Diagnosis Of Testicular Cancer

  • Your GP will examine you and arrange for any necessary tests, which may include a blood test and ultrasound of the testicles.
  • Your doctor may then refer you to a hospital specialist for further tests and treatment at the hospital.
  • Where you’re referred to will depend on the results of the tests. You may go straight to a doctor or hospital specialising in testicular cancer, or you  may see doctors with more general experience first. If you’re diagnosed with testicular cancer and not already seeing a specialist, you will be  referred to one.You’ll probably see a lot of doctors. The hospital doctor will also examine you and arrange for more detailed tests, which may include:
  • An ultrasound test of the scrotum and testicles if you haven’t already had one. An ultrasound can often tell the difference between a cancerous and  benign (harmless) lump.
  • Blood tests – they will check for levels of certain proteins in the blood – ones called AFP and HCG (short for alpha-fetoprotein and human chorionic  gonadtrophin). The cancer triggers higher than usual levels of these proteins, which are called tumour markers. Ongoing blood tests are usually  taken, as they show whether the tumour markers are rising or falling in response to treatment. You’ll continue to have blood tests at check-ups after  treatment, to check if the cancer has returned or spread.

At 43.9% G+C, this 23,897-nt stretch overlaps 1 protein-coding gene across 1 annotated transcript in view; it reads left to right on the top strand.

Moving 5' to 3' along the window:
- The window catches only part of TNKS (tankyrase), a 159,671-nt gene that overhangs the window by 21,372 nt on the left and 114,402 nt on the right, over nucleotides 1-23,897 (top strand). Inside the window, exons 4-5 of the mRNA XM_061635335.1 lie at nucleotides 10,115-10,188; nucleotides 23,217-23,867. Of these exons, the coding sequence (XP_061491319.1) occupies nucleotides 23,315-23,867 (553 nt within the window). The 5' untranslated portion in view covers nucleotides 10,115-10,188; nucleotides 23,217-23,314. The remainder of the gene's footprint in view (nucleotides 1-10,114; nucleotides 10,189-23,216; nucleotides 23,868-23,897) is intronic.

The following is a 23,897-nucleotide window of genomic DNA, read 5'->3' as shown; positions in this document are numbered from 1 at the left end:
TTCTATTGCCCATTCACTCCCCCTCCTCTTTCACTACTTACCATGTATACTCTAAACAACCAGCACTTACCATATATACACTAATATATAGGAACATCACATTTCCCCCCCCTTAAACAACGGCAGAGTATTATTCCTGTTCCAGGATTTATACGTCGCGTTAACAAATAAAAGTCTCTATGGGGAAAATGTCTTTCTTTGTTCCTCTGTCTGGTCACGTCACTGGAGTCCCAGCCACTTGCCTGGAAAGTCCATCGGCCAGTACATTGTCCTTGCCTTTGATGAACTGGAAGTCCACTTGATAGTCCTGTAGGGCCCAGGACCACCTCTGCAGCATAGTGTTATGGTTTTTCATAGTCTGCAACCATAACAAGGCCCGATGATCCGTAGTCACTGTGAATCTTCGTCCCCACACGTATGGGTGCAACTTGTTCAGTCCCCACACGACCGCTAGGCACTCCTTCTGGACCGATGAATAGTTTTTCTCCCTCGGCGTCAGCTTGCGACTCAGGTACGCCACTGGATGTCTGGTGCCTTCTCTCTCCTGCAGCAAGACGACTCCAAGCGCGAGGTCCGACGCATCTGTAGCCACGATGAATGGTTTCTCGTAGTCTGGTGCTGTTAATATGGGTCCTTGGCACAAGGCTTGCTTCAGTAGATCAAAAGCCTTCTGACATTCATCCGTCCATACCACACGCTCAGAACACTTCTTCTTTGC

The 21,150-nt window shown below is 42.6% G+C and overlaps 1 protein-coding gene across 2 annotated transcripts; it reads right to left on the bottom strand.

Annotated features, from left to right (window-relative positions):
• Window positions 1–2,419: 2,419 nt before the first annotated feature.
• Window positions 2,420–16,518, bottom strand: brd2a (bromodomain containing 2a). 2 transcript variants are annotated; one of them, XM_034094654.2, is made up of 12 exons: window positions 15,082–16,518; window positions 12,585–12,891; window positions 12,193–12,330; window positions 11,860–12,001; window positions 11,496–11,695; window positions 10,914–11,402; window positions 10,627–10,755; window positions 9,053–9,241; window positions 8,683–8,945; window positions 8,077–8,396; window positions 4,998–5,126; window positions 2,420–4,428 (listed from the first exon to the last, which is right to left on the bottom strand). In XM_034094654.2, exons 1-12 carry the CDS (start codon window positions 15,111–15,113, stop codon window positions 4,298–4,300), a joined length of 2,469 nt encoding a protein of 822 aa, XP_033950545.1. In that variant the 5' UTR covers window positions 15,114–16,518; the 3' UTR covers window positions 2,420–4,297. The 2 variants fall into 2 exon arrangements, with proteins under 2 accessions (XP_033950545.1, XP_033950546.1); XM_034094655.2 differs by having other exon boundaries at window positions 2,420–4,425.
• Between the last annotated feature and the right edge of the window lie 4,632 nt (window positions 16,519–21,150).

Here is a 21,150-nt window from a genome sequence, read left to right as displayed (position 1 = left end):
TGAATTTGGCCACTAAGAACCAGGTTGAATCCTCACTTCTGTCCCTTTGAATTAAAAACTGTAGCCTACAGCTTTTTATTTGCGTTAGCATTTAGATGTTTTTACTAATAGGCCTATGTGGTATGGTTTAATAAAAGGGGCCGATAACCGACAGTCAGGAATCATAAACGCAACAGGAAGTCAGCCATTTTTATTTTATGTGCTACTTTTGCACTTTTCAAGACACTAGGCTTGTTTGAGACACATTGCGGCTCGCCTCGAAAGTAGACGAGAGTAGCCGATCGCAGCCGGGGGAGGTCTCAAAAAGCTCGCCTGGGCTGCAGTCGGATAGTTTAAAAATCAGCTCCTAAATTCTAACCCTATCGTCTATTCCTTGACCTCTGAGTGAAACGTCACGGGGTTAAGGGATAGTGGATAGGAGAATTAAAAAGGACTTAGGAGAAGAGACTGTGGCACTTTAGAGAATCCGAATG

• Alpha-fetoprotein – AFP is a protein found in the bloodstream of some men with nonseminomatous testicular cancer (It is NEVER present in seminoma patients). The level rises when the cancer is growing and falls when the cancer is shrinking or has been surgically removed, so a blood test can possibly measure the progress of the disease and success of treatment. Because of this behavior, it is referred to as a tumor marker. Elevated levels of AFP occur in 75 per cent of patients with teratocarcinoma, embryonal cell carcinoma, and yolk sac carcinoma. (However, increased levels of AFP are also found in patients with liver diseases, such as cirrhosis, acute and chronic hepatitis and hepatic necrosis.) The serum half life of AFP is 5 to 7 days, which implies that elevated levels of AFP should fall by one half of the initial level per week and should probably return to normal within 25 to 35 days after surgery if all of the tumor has been removed. The higher the level, though, the longer it will take to return to normal. Please note that AFP is normally less than about 5 ng/ml, but cancer cannot be assumed until it is over 25 ng/ml. Also note that a very small number of people have a naturally high level of this protein in their blood (though less than 25) even though they do not have cancer.
  • Further tests may also be done to check the size of the tumour and whether it has spread, such as chest x-rays or  scans – these may include CT,  MRI, or PET scans.
  • You won’t necessarily need all of these – and further tests will often depend on the results of your first ones.
  • Waiting for test results can be a scary time, but understanding a little about them – what will happen, how you’ll feel and when you’ll get the results   – can help you cope.
  • If it is cancer, you might need a few more tests to check how your body is working in general. The hospital doctor will also examine you and arrange for more detailed tests, which may include:
  • These could be blood tests, or tests looking at your heart (an echo-cardiogram or electrocardiogram – ECG), or a test to check your kidneys. This  may seem like a lot of tests, but they are necessary to help the doctors provide the right treatment for you.


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